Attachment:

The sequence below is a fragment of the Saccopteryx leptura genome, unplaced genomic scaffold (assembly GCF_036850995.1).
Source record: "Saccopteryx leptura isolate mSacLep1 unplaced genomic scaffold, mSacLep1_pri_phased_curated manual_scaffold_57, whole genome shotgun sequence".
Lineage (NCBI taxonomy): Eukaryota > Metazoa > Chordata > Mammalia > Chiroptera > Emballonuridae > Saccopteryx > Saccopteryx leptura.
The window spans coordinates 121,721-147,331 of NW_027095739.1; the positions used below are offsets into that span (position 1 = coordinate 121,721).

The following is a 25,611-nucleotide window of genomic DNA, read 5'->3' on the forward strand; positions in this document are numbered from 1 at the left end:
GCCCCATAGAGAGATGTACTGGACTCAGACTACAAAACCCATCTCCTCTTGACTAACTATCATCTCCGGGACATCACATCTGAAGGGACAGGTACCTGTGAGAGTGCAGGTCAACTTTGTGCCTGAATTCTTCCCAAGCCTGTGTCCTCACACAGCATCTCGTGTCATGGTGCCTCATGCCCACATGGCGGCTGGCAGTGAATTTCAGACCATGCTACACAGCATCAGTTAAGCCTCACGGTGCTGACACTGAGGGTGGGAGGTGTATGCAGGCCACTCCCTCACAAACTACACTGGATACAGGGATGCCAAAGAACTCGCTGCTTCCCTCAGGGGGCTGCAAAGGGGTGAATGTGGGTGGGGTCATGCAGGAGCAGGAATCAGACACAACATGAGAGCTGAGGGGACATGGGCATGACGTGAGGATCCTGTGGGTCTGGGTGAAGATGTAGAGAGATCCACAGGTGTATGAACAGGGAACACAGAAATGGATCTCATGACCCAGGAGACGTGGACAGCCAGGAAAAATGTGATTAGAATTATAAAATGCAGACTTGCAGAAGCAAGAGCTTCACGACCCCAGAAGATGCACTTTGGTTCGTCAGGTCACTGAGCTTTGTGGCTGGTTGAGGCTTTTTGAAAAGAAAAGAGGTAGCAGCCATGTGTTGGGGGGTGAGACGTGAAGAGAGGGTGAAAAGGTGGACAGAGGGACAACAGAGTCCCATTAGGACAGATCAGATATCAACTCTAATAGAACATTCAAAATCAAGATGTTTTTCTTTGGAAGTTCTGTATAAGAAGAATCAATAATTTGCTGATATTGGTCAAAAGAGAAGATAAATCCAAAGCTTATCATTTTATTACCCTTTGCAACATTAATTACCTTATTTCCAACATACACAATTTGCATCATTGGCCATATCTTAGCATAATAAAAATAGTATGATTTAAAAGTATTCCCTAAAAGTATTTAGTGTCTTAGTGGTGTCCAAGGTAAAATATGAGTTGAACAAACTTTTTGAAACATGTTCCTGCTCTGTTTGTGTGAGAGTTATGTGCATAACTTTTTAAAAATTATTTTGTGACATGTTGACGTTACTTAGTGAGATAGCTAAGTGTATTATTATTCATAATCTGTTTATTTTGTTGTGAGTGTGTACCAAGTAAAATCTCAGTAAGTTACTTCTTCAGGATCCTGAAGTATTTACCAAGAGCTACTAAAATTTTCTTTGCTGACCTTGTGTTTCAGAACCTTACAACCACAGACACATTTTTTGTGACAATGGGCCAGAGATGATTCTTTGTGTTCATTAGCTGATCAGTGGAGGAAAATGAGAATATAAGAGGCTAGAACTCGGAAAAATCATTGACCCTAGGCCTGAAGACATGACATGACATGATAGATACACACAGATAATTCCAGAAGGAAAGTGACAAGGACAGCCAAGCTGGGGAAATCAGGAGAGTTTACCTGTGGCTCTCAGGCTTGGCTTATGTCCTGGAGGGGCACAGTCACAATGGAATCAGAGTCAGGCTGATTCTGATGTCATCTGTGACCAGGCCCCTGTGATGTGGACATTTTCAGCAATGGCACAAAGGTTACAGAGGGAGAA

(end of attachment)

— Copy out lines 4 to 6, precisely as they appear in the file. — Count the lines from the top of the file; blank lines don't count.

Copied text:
The window spans coordinates 121,721-147,331 of NW_027095739.1; the positions used below are offsets into that span (position 1 = coordinate 121,721).

The following is a 25,611-nucleotide window of genomic DNA, read 5'->3' on the forward strand; positions in this document are numbered from 1 at the left end:
GCCCCATAGAGAGATGTACTGGACTCAGACTACAAAACCCATCTCCTCTTGACTAACTATCATCTCCGGGACATCACATCTGAAGGGACAGGTACCTGTGAGAGTGCAGGTCAACTTTGTGCCTGAATTCTTCCCAAGCCTGTGTCCTCACACAGCATCTCGTGTCATGGTGCCTCATGCCCACATGGCGGCTGGCAGTGAATTTCAGACCATGCTACACAGCATCAGTTAAGCCTCACGGTGCTGACACTGAGGGTGGGAGGTGTATGCAGGCCACTCCCTCACAAACTACACTGGATACAGGGATGCCAAAGAACTCGCTGCTTCCCTCAGGGGGCTGCAAAGGGGTGAATGTGGGTGGGGTCATGCAGGAGCAGGAATCAGACACAACATGAGAGCTGAGGGGACATGGGCATGACGTGAGGATCCTGTGGGTCTGGGTGAAGATGTAGAGAGATCCACAGGTGTATGAACAGGGAACACAGAAATGGATCTCATGACCCAGGAGACGTGGACAGCCAGGAAAAATGTGATTAGAATTATAAAATGCAGACTTGCAGAAGCAAGAGCTTCACGACCCCAGAAGATGCACTTTGGTTCGTCAGGTCACTGAGCTTTGTGGCTGGTTGAGGCTTTTTGAAAAGAAAAGAGGTAGCAGCCATGTGTTGGGGGGTGAGACGTGAAGAGAGGGTGAAAAGGTGGACAGAGGGACAACAGAGTCCCATTAGGACAGATCAGATATCAACTCTAATAGAACATTCAAAATCAAGATGTTTTTCTTTGGAAGTTCTGTATAAGAAGAATCAATAATTTGCTGATATTGGTCAAAAGAGAAGATAAATCCAAAGCTTATCATTTTATTACCCTTTGCAACATTAATTACCTTATTTCCAACATACACAATTTGCATCATTGGCCATATCTTAGCATAATAAAAATAGTATGATTTAAAAGTATTCCCTAAAAGTATTTAGTGTCTTAGTGGTGTCCAAGGTAAAATATGAGTTGAACAAACTTTTTGAAACATGTTCCTGCTCTGTTTGTGTGAGAGTTATGTGCATAACTTTTTAAAAATTATTTTGTGACATGTTGACGTTACTTAGTGAGATAGCTAAGTGTATTATTATTCATAATCTGTTTATTTTGTTGTGAGTGTGTACCAAGTAAAATCTCAGTAAGTTACTTCTTCAGGATCCTGAAGTATTTACCAAGAGCTACTAAAATTTTCTTTGCTGACCTTGTGTTTCAGAACCTTACAACCACAGACACATTTTTTGTGACAATGGGCCAGAGATGATTCTTTGTGTTCATTAGCTGATCAGTGGAGGAAAATGAGAATATAAGAGGCTAGAACTCGGAAAAATCATTGACCCTAGGCCTGAAGACATGACATGACATGATAGATACACACAGATAATTCCAGAAGGAAAGTGACAAGGACAGCCAAGCTGGGGAAATCAGGAGAGTTTACCTGTGGCTCTCAGGCTTGGCTTATGTCCTGGAGGGGCACAGTCACAATGGAATCAGAGTCAGGCTGATTCTGATGTCATCTGTGACCAGGCCCCTGTGATGTGGACATTTTCAGCAATGGCACAAAGGTTACAGAGGGAGAA